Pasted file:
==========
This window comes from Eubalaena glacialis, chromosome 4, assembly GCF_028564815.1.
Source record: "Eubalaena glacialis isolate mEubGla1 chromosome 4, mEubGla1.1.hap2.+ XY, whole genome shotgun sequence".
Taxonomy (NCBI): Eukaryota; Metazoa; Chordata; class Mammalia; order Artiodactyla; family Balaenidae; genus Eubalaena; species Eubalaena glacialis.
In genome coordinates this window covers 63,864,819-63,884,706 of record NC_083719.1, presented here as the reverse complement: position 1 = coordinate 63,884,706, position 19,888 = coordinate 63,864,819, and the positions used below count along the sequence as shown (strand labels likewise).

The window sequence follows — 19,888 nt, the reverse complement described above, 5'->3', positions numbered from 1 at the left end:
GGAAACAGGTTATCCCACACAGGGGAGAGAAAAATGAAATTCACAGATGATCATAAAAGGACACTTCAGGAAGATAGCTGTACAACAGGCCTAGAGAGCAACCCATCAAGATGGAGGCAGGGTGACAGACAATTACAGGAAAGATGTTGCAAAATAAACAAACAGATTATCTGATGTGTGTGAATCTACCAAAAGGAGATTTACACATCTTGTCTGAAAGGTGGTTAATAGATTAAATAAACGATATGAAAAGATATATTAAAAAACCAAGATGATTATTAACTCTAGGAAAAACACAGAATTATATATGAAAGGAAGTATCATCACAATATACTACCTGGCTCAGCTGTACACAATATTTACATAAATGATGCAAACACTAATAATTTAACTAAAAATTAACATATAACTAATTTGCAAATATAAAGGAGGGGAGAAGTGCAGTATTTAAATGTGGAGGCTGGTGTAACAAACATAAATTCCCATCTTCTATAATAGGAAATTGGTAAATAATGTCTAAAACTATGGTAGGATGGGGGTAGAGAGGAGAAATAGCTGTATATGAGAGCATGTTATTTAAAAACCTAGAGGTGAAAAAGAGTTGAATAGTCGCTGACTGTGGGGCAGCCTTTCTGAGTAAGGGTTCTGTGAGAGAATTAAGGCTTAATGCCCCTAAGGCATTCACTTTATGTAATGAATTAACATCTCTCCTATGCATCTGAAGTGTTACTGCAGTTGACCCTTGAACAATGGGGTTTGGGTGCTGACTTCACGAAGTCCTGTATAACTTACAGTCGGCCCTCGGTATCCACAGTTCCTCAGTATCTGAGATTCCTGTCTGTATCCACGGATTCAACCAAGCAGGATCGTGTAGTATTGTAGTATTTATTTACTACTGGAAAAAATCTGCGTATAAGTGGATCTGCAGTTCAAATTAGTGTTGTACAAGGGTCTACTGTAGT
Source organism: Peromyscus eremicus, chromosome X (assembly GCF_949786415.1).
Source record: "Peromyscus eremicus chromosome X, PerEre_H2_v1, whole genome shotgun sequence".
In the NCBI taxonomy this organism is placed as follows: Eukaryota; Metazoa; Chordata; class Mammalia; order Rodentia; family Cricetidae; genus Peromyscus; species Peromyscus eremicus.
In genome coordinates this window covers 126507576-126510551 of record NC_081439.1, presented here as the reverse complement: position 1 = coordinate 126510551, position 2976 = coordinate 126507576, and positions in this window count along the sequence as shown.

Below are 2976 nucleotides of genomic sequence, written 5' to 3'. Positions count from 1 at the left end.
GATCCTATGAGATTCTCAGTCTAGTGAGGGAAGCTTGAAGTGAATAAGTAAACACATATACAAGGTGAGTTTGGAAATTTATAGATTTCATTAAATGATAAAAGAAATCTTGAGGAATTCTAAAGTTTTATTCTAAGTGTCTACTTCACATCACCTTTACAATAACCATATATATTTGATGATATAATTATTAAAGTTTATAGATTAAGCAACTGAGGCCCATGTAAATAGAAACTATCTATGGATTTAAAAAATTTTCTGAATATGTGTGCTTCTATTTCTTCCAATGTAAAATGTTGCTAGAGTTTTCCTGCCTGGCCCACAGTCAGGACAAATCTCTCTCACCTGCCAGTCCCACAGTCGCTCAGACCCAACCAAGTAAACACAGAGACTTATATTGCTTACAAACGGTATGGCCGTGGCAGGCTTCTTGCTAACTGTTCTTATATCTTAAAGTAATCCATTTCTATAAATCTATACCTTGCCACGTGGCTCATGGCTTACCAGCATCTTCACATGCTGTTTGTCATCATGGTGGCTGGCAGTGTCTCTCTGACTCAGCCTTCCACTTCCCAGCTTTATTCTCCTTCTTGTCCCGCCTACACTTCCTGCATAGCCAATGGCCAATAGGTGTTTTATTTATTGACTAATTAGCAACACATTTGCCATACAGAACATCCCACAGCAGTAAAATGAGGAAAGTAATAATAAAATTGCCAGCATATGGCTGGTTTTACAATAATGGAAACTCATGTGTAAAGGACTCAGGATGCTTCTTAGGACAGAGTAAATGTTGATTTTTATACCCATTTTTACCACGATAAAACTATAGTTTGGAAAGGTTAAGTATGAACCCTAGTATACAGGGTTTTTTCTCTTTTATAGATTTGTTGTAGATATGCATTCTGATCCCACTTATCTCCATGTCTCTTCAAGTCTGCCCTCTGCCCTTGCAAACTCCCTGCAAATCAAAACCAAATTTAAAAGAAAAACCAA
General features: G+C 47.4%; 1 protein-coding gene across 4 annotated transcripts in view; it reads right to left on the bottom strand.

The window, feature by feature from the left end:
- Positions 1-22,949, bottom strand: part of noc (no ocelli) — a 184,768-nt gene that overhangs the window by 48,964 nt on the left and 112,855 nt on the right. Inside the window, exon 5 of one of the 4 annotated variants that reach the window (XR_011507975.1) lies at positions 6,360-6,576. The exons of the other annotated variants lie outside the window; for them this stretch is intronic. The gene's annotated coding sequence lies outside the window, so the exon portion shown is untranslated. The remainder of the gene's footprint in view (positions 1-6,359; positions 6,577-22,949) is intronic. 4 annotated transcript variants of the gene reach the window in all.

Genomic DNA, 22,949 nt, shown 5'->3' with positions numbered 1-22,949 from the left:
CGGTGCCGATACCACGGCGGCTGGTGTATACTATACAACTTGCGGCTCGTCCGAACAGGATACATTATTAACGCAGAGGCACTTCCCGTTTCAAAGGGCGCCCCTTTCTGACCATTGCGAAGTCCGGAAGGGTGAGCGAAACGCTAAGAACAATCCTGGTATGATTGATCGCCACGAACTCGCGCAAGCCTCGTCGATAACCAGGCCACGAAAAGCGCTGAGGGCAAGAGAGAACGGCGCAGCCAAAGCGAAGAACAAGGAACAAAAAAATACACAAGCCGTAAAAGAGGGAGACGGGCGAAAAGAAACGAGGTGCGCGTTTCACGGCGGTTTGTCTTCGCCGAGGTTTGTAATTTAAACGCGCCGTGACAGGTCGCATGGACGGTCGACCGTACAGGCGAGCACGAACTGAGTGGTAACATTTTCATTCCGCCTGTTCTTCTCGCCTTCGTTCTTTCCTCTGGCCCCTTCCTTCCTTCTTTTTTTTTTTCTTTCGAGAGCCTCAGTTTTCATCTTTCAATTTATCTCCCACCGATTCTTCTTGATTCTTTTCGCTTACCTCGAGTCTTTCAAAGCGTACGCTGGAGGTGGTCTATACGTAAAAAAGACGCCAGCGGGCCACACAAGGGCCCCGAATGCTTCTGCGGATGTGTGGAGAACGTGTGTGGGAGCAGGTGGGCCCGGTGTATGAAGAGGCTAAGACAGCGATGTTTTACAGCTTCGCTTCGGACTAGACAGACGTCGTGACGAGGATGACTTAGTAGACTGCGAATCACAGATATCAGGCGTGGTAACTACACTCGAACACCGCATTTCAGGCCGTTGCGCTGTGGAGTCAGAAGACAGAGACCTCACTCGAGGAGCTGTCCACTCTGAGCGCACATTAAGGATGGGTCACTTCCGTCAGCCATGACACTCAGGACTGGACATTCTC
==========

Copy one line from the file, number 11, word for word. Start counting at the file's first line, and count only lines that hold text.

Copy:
Below are 2976 nucleotides of genomic sequence, written 5' to 3'. Positions count from 1 at the left end.